Built in 1742 at the site of the old town dock, Faneuil Hall was the location of town meetings in colonial Boston. It is often referred to as “the Cradle of Liberty” because it was here that Samuel Adams, James Otis and other leaders in the American Revolution made speeches against British oppression.
Many visitors are interested in seeing all the colonial sites and taking an Old Town Trolley Tour is the most efficient way to accomplish that goal. This guide will help you plan your vacation around the oldest attractions in Boston and give you insights on which trolley stops are most important to visit.
Everyone knows that Boston is one of the most historically abundant cities in the United States. And while we’ve all heard the stories of the midnight ride and the Boston Tea Party, there are some fun facts that many folks don’t know about Beantown.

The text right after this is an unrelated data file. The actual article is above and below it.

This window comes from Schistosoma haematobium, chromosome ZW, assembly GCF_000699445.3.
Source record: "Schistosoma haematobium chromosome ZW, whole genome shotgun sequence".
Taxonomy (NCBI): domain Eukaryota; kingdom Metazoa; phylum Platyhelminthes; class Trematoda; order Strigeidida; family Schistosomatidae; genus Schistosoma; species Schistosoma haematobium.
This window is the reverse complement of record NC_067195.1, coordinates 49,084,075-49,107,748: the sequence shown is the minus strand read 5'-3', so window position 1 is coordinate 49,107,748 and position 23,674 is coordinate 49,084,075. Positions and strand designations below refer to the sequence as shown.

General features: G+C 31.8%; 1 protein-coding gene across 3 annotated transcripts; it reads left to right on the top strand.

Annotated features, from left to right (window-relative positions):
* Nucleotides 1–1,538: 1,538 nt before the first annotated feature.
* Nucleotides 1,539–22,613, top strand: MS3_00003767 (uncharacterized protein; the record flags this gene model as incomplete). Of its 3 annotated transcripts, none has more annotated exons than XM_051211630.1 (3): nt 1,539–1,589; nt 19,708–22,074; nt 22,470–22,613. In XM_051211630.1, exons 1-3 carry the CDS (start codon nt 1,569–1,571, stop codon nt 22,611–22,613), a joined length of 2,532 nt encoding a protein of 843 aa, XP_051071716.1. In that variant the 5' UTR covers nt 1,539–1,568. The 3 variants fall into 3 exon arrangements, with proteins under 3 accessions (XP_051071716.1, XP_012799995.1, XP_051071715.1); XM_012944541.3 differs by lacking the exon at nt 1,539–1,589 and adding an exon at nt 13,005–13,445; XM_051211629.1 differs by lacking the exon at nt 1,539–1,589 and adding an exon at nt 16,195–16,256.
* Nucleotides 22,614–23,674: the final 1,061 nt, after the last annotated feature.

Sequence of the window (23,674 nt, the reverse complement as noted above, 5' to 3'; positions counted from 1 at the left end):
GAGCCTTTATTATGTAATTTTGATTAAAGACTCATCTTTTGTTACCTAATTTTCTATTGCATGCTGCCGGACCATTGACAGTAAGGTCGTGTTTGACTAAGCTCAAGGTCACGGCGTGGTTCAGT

When planning your Boston vacation, keep in mind that while the city is compact and easy to get around, driving your own car is not highly recommended. The streets and neighborhoods can be jumbled and difficult to navigate, especially if you’re not familiar with them. Between the many one-way streets and the confusing layout, you could spend lots of your precious vacation time getting lost and turned around. Read on for some of the top options to get around Boston.
You’re in for an unforgettable adventure. From exceptional food, sporting events and musical venues to what we all know as the Cradle of Liberty, Boston is home to so many fascinating sights and points of interest that your toughest choice will be which ones to experience first. Read on for the most important reasons to visit Boston on your next vacation.